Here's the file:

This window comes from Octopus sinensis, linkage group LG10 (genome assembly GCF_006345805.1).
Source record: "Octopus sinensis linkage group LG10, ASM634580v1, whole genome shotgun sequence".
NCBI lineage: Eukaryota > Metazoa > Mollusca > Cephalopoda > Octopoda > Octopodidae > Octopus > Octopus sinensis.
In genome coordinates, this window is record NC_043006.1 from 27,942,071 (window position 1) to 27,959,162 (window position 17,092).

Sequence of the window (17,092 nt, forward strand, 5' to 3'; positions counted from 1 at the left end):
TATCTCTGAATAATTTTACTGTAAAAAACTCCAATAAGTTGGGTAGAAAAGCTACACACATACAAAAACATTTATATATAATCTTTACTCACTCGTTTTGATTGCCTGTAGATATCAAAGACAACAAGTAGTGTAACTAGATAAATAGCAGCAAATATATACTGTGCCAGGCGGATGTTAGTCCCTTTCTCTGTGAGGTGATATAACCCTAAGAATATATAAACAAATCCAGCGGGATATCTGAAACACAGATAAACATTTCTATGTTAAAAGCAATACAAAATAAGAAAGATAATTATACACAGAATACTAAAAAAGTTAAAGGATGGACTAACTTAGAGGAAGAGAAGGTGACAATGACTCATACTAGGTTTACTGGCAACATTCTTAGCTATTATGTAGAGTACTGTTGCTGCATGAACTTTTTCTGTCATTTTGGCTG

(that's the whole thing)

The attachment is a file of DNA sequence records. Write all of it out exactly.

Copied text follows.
This window comes from Octopus sinensis, linkage group LG10 (genome assembly GCF_006345805.1).
Source record: "Octopus sinensis linkage group LG10, ASM634580v1, whole genome shotgun sequence".
NCBI lineage: Eukaryota > Metazoa > Mollusca > Cephalopoda > Octopoda > Octopodidae > Octopus > Octopus sinensis.
In genome coordinates, this window is record NC_043006.1 from 27,942,071 (window position 1) to 27,959,162 (window position 17,092).

Sequence of the window (17,092 nt, forward strand, 5' to 3'; positions counted from 1 at the left end):
TATCTCTGAATAATTTTACTGTAAAAAACTCCAATAAGTTGGGTAGAAAAGCTACACACATACAAAAACATTTATATATAATCTTTACTCACTCGTTTTGATTGCCTGTAGATATCAAAGACAACAAGTAGTGTAACTAGATAAATAGCAGCAAATATATACTGTGCCAGGCGGATGTTAGTCCCTTTCTCTGTGAGGTGATATAACCCTAAGAATATATAAACAAATCCAGCGGGATATCTGAAACACAGATAAACATTTCTATGTTAAAAGCAATACAAAATAAGAAAGATAATTATACACAGAATACTAAAAAAGTTAAAGGATGGACTAACTTAGAGGAAGAGAAGGTGACAATGACTCATACTAGGTTTACTGGCAACATTCTTAGCTATTATGTAGAGTACTGTTGCTGCATGAACTTTTTCTGTCATTTTGGCTG